Veterinarians Shown to Have Higher Suicide Risk

February 23rd, 2015 by Kelli Donley No comments »

Morbidity and Mortality Weekly Report (MMWR) recently published a summary of a national survey concerning veterinarians and suicide. Statistics show veterinarians have higher rates of serious psychological distress, depressive episodes and suicidal ideation than the general population.

Of the 10,254 veterinarians nationally who participated in the survey, some 298 were from Arizona.

A summary of the findings can be found here. 

Further analysis to better understand why this profession has higher rates of such psychological issues is needed.


Online Suicide Prevention Training Available

February 4th, 2015 by Kelli Donley No comments »

ADHS/DBHS now has three online trainings through Kognito: At-Risk for Middle School Educators, At-Risk for High School Educators, and At-Risk for Emergency Department Staff.  All three trainings are listed in the Suicide Prevention Resource Center/American Foundation for Suicide Prevention Best Practices Registry.

In the At-Risk trainings, participants learn to recognize warning signs that an individual may be experiencing psychological stress (e.g., depression, anxiety, suicidal ideation, and substance abuse) and engage in virtual conversations with individuals utilizing open-ended questions, brief screening, and motivational interviewing techniques in order to facilitate an open dialogue with the individual and assist them in getting connected to support and/or treatment as needed.

For more information, visit:

At-Risk for Middle/High School Educators

At-Risk for Emergency Department Staff

Medicine Disposal Boxes Installed in Navajo County

January 29th, 2015 by Kelli Donley No comments »

Officials in Navajo County recently added five new locations for disposal of expired or unwanted medication. These secure medicine drop boxes are located in: Whiteriver, Heber/Overgaard, Holbrook, Winslow and Pinon Health Center.

Three existing medicine drop boxes in northern Arizona are located at the Show Low, Pinetop Lakeside and Snowflake Taylor police departments. The additional boxes are a result of a public private partnership with Community Bridges and the Navajo Sheriff’s Office.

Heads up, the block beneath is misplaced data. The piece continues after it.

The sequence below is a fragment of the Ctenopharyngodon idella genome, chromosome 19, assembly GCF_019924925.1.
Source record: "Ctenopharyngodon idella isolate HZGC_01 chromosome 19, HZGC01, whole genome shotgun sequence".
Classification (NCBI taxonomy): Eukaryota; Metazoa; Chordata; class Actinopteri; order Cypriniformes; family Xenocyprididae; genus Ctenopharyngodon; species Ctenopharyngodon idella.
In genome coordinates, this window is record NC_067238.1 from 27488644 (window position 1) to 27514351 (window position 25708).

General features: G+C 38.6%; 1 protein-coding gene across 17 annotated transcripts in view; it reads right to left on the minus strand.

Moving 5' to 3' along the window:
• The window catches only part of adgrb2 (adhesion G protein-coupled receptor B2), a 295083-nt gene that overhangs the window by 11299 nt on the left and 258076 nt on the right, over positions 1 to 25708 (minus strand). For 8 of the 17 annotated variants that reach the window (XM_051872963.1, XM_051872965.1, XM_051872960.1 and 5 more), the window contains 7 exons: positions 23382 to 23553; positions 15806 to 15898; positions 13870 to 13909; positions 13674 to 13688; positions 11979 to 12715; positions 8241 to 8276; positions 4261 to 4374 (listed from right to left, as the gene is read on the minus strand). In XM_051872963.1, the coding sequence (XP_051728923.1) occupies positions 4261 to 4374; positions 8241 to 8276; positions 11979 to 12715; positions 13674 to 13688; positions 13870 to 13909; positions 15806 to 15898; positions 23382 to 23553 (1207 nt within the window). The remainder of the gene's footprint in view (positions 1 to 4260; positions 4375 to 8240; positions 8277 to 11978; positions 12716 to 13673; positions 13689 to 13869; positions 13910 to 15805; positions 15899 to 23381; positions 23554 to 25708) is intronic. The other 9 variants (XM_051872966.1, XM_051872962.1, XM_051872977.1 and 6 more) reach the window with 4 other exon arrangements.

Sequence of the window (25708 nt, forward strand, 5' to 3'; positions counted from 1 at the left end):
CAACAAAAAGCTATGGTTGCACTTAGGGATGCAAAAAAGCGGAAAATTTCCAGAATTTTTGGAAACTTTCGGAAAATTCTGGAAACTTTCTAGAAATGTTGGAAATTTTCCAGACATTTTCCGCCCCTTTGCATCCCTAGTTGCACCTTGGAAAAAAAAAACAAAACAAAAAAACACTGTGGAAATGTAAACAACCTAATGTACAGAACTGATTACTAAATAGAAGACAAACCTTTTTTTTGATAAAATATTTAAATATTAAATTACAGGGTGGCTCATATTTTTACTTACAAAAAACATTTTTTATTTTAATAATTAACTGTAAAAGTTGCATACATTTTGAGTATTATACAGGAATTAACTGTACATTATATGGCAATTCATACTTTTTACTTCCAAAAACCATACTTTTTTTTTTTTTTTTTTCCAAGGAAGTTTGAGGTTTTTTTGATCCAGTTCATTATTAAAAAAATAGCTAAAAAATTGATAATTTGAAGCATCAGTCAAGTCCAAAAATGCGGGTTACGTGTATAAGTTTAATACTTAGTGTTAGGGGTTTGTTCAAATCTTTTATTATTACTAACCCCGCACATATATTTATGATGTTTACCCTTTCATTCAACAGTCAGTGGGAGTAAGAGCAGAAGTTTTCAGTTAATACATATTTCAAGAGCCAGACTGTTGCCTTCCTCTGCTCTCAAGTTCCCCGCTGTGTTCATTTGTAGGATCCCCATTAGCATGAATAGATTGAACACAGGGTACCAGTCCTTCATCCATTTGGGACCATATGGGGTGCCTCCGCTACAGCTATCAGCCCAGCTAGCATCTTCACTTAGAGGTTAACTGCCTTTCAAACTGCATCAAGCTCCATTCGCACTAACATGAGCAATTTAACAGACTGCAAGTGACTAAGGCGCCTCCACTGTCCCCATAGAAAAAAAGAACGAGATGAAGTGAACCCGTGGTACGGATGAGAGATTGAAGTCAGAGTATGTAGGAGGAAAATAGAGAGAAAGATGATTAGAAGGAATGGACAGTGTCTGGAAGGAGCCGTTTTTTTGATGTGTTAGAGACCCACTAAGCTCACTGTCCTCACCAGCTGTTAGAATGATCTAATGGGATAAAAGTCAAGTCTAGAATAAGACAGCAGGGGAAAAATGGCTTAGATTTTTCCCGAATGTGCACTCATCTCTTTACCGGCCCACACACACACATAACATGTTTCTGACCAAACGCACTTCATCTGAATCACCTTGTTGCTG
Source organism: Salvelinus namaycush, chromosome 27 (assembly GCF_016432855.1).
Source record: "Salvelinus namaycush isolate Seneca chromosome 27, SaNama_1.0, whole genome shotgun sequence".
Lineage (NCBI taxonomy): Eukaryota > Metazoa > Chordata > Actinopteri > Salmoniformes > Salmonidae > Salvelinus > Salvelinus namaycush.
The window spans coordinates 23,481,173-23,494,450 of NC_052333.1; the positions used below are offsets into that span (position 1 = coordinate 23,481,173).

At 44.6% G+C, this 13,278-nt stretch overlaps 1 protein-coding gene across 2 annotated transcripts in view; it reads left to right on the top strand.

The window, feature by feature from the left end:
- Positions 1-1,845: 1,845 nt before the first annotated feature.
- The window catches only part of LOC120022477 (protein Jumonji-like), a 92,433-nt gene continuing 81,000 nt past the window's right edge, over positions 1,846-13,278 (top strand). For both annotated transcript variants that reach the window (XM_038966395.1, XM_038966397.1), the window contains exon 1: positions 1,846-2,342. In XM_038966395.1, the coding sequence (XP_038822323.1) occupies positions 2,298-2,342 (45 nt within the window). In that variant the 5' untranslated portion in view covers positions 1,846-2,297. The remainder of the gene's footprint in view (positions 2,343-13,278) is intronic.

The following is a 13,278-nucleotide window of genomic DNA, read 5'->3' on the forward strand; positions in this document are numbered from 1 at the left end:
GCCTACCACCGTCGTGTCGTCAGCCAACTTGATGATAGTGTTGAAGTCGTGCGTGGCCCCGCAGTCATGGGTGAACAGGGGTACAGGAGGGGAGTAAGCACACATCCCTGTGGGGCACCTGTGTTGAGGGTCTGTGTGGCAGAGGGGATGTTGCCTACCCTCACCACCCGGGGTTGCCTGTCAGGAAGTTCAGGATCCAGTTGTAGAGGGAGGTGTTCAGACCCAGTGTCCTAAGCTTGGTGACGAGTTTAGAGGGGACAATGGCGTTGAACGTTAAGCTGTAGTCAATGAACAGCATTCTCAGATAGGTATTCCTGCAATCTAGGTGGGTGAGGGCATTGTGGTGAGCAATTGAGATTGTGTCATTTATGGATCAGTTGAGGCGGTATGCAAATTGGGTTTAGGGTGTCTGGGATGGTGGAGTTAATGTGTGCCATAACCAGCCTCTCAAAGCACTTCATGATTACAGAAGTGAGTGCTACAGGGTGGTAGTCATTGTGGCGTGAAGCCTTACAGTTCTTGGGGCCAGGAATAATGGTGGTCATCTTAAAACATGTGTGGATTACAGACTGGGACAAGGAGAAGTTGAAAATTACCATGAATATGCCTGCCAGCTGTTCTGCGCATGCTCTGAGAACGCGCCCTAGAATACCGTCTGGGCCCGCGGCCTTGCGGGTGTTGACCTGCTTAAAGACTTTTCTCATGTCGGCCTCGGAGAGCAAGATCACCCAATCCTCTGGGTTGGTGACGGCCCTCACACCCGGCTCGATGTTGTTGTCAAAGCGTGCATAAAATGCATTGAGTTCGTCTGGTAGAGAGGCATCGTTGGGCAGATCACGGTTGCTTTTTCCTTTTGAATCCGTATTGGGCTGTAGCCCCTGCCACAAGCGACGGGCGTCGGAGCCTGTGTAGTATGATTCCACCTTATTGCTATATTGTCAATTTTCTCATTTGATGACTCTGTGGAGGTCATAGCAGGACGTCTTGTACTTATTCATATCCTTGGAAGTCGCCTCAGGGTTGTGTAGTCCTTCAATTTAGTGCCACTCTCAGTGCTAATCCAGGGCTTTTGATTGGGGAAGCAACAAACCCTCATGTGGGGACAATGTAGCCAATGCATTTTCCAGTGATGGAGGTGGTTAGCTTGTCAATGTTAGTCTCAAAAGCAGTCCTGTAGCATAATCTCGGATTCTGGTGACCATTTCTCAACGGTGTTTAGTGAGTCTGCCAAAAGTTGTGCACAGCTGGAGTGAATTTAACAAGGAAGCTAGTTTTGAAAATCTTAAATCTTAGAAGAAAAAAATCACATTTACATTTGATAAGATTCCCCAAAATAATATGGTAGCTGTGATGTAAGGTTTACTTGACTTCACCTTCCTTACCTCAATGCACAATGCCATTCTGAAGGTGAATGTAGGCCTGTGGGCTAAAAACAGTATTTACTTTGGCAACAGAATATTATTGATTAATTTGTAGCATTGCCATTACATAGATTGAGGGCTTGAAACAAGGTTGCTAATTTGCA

Officials said they hope the boxes will help reduce abuse and overdose rates. Arizona has the sixth highest rate nationally for prescription drug abuse.

Community Bridges received funding through Northern Arizona Regional Behavioral Health Authority to implement a response to prescription drug abuse in Navajo County. Funds provided came from the Partnership for Successful Prevention via the Arizona Department of Health Services/Division of Behavioral Health.

Five strategies are also being used in the effort to combat inappropriate prescription drug use:

  • Reduce illicit acquisition and diversion of Rx drugs
  • Promote responsible prescribing and dispensing policies and practices
  • Enhance Rx drug practice and policies in law enforcement
  • Increase public awareness and patient education about Rx drug misuse
  • Enhance assessment and referral to treatment

For more information, visit:

Jeremyah Walk for Suicide Prevention

January 26th, 2015 by Kelli Donley No comments »

ADHS staff will join community members Saturday, February 7, at Kiwanis Park in Tempe to walk a 5k in memory of Jeremyah Orsini. Jeremyah died by suicide; his family organizes the annual walk in his memory to bring advocacy and awareness to suicide prevention.

The public is invited to participate. The 5k begins at 9:40 am.

For more information about the free walk, visit: